Recently opened and on view through August 5th, Marquette University’s Haggerty Museum of Art presents NYC July 4, 1981: Photographs by Tom Arndt.

Documentary images picture a place at a moment; the best work of the genre give life to the event with a critical perspective.  Minnesota-based photographer Tom Arndt described the experience of approaching New York’s Little Italy and Chinatown 1981 Independence Day celebrations as entering a “wall of sound.”  In the dark evening rain, without icons of the national anniversary, Arndt’s images picture the balance of trouble and triumph. Are we viewing the aftermath of protests, raids or war, rather than the revelry of independence?  With dark silhouettes framed by smoke and crowds cowering from explosive shooting sparks, this is gritty freedom.


Dates  June 6 – August 5, 2012

Time  Gallery hours

  • Monday to Saturday:  10am – 4:30pm
  • Thursday:  10am – 8pm
  • Sunday:  Noon – 5pm
  • Admission is free.

Location  Haggerty Museum of Art at Marquette University
13th and Clybourn
Milwaukee, WI  53201


Jen Dolen, Photography & New Media intern

Congratulations 2012-2013 McKnight Artist Photography Fellowship Recipients

Posted Jun 6, 2012

The McKnight Artist Photography Fellowship annually awards $25,00 to four mid-career Minnesota artists, enabling the research, exploration and creation of new projects.

The MIA wishes congratulations to this year’s fellows:  Jenn Ackerman, Teri Fullerton, Jason Pearson and Katherine Turczan!  To view more of Turczan’s images, visit The Sports Show: Minnesota at the MIA, featuring her commissioned large diptychs of local sports figures.



Jen Dolen, Photography & New Media Intern

MPR covers the Sports Show

Posted May 1, 2012

Yesterday, Chris Roberts of Minnesota Public Radio discussed MIA exhibition, The Sports Show, and its examination of  sports and media.  These intermingling spheres reach into wider culture, as shown by the range of new museum visitors, many of whom “know more about some of the pieces” than curator David Little, an odd combination of an art historian and avid sports fan.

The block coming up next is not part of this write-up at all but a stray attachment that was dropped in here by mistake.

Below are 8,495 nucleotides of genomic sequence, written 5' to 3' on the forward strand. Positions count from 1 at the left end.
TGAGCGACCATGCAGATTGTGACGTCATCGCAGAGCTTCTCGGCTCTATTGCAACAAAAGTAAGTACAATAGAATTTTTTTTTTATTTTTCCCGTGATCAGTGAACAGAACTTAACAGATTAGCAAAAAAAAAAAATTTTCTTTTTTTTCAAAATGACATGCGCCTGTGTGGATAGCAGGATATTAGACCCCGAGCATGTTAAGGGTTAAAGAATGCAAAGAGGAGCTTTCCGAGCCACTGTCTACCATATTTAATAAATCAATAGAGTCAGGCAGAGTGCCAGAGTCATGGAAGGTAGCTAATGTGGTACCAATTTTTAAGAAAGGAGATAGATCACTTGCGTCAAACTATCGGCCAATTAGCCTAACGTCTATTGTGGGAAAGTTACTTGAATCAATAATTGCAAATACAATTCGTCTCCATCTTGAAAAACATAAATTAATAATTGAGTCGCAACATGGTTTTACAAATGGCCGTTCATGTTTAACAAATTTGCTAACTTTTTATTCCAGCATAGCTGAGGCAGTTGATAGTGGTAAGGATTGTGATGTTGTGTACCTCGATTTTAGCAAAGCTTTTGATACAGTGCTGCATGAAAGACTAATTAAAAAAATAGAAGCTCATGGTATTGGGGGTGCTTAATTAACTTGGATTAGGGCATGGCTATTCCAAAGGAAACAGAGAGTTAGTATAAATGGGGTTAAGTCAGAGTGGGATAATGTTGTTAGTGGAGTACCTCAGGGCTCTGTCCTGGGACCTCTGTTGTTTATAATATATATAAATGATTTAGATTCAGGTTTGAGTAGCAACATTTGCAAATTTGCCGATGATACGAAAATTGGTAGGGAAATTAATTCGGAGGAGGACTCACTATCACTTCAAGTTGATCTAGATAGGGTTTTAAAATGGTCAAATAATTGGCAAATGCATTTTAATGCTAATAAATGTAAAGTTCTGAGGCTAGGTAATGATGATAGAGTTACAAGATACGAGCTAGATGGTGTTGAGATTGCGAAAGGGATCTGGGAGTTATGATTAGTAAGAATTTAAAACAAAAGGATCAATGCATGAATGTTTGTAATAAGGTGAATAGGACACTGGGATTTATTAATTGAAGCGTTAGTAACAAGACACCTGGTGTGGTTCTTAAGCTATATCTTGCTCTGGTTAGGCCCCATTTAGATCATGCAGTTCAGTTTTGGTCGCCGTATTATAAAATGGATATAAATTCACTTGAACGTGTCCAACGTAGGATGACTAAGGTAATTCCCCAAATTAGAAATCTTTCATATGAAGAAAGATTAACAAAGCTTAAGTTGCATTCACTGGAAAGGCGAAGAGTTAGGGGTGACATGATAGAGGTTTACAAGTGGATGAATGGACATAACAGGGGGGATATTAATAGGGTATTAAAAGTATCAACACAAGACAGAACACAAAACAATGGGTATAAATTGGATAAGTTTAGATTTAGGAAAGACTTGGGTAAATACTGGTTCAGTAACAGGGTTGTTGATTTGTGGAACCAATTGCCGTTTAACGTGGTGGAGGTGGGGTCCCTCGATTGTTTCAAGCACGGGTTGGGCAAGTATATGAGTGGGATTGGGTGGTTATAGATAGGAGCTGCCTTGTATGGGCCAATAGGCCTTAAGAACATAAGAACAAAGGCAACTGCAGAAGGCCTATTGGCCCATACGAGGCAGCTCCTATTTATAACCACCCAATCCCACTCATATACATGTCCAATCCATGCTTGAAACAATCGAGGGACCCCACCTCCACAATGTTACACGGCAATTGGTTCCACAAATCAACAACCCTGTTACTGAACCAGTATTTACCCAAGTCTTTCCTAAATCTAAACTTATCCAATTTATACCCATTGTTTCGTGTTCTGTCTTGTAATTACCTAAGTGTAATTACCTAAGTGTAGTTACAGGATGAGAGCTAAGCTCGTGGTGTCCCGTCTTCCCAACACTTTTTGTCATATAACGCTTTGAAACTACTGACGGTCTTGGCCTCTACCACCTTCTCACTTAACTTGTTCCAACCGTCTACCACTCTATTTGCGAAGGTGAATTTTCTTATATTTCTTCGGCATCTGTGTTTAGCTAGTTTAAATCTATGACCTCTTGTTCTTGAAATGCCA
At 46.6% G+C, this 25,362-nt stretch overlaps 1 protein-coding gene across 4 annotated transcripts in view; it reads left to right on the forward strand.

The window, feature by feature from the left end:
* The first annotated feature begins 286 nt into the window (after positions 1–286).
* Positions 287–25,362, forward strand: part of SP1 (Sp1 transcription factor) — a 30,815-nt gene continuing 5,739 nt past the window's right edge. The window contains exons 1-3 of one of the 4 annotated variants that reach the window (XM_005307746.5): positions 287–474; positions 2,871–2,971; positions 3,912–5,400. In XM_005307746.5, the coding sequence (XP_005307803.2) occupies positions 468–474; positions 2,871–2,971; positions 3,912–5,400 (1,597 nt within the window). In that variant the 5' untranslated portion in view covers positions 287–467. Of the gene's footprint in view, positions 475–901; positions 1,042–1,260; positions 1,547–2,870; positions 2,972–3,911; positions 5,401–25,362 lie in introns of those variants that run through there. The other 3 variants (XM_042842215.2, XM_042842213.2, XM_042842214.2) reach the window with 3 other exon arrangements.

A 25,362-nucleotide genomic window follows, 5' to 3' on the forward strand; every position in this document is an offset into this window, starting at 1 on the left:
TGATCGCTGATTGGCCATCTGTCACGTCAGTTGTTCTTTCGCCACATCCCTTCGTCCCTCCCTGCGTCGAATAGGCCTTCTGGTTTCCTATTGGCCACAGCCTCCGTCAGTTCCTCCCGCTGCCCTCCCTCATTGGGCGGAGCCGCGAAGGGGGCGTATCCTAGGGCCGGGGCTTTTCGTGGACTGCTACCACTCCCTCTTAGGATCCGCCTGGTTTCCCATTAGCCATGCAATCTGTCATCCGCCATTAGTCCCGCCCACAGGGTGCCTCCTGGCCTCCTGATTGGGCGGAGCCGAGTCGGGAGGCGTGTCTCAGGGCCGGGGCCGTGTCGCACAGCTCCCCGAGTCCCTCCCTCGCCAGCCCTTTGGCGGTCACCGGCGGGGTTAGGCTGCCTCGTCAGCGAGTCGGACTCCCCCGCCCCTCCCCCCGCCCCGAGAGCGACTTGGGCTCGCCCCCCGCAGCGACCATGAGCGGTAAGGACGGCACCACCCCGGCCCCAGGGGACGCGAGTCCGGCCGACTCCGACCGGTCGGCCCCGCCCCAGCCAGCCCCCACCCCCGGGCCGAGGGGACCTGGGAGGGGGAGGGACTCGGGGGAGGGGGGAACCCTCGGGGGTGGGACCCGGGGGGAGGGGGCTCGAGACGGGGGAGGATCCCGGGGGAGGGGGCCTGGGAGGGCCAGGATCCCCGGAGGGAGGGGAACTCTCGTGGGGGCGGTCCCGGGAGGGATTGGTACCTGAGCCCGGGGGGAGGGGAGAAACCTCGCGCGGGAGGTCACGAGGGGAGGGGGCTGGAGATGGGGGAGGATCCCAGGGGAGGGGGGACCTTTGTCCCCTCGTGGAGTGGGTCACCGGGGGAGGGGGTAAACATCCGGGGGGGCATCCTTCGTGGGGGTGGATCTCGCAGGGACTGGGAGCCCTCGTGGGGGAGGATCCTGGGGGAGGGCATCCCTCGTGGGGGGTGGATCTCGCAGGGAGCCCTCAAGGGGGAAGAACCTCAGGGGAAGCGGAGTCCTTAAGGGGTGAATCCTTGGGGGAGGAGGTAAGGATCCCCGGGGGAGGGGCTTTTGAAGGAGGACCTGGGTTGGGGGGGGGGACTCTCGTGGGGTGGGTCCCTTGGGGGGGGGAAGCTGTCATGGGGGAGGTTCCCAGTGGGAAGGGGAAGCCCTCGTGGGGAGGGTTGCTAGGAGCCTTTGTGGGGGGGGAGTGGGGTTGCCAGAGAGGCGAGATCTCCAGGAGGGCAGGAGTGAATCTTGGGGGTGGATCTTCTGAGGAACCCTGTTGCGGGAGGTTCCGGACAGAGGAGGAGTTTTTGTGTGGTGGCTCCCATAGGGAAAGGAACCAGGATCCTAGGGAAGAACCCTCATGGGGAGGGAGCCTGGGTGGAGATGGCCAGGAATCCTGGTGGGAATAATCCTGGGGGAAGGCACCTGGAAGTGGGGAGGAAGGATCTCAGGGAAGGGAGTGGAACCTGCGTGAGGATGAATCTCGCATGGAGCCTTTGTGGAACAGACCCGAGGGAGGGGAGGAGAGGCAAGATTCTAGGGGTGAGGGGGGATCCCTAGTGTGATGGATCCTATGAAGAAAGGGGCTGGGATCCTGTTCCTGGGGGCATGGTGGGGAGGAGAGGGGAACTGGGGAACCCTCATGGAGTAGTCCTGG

The Sports Show runs through Sunday, May 13th

Henri Cartier-Bresson, The Indecisive Negative

Posted Dec 14, 2011

A letter from the photographer in the MIA files reveals that Cartier-Bresson’s notion of the decisive moment was not about perfection of the photographic negative, the material basis of the photographic image.

In 1995, Ted Hartwell, the MIA’s founding curator of photography, was in the midst of purchasing 39 works by Cartier-Bresson. Standard museum practice requires that a registrar review the condition of the prints. When the prints arrived, a young registrar noted that he saw several imperfections on the photographs’ surfaces. When Cartier-Bresson received a report of this, he had a very different perspective:

“I am taking all your remarks extremely seriously, with one exception: when you mention
‘touch up spots.’ Films are like human beings, only babies have no wrinkles, and you can’t expect negatives shot fifty or sixty years ago, with all their authenticity, not to have little spots to be retouched.”